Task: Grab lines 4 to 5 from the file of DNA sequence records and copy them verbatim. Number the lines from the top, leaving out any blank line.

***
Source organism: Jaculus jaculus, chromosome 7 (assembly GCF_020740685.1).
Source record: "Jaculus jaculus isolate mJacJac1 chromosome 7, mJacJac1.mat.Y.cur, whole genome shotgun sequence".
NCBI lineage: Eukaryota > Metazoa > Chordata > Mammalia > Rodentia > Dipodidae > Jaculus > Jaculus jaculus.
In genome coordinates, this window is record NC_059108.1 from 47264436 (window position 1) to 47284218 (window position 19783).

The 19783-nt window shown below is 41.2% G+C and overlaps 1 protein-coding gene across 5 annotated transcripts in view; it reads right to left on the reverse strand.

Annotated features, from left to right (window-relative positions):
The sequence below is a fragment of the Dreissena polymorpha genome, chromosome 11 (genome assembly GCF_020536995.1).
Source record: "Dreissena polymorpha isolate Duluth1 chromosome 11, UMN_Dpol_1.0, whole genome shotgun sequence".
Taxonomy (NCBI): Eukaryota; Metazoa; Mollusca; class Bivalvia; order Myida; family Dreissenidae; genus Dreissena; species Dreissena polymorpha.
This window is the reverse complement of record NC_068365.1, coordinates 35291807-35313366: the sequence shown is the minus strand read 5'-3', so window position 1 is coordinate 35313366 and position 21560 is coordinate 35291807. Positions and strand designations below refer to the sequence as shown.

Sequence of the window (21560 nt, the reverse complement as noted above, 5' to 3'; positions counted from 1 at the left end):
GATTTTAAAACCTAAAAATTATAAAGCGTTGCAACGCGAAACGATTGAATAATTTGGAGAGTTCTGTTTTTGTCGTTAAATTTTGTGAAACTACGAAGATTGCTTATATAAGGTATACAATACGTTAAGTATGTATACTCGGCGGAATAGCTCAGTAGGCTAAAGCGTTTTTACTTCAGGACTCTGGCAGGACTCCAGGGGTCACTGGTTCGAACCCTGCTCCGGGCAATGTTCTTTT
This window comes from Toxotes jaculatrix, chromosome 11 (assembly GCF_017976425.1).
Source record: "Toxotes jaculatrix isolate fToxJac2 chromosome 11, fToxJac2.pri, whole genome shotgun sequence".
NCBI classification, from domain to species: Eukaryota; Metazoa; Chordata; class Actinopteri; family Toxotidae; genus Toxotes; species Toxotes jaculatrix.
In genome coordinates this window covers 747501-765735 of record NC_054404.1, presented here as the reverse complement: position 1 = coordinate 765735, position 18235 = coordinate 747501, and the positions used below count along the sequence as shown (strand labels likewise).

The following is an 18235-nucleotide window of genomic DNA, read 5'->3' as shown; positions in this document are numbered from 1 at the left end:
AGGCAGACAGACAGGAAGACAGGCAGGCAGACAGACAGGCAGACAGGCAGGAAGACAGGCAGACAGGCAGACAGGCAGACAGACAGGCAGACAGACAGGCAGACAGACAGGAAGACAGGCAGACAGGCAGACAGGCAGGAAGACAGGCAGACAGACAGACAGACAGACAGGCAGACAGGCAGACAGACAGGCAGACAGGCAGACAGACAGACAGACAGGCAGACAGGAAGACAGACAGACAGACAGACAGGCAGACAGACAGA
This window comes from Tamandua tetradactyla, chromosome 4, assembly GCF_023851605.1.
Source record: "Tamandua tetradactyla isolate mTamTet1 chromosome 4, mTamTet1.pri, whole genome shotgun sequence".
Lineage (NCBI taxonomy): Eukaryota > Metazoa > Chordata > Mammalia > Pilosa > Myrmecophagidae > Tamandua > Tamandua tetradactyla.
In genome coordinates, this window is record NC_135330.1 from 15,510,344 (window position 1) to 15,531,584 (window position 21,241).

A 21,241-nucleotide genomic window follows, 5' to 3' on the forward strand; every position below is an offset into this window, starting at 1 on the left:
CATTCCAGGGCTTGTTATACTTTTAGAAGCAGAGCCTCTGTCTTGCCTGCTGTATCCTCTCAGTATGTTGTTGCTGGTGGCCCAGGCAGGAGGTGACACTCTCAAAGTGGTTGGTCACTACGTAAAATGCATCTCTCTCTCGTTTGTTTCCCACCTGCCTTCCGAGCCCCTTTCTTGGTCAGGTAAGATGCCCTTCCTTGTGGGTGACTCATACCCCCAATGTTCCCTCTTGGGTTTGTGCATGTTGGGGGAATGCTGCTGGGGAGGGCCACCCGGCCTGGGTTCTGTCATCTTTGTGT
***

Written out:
In genome coordinates, this window is record NC_059108.1 from 47264436 (window position 1) to 47284218 (window position 19783).

The 19783-nt window shown below is 41.2% G+C and overlaps 1 protein-coding gene across 5 annotated transcripts in view; it reads right to left on the reverse strand.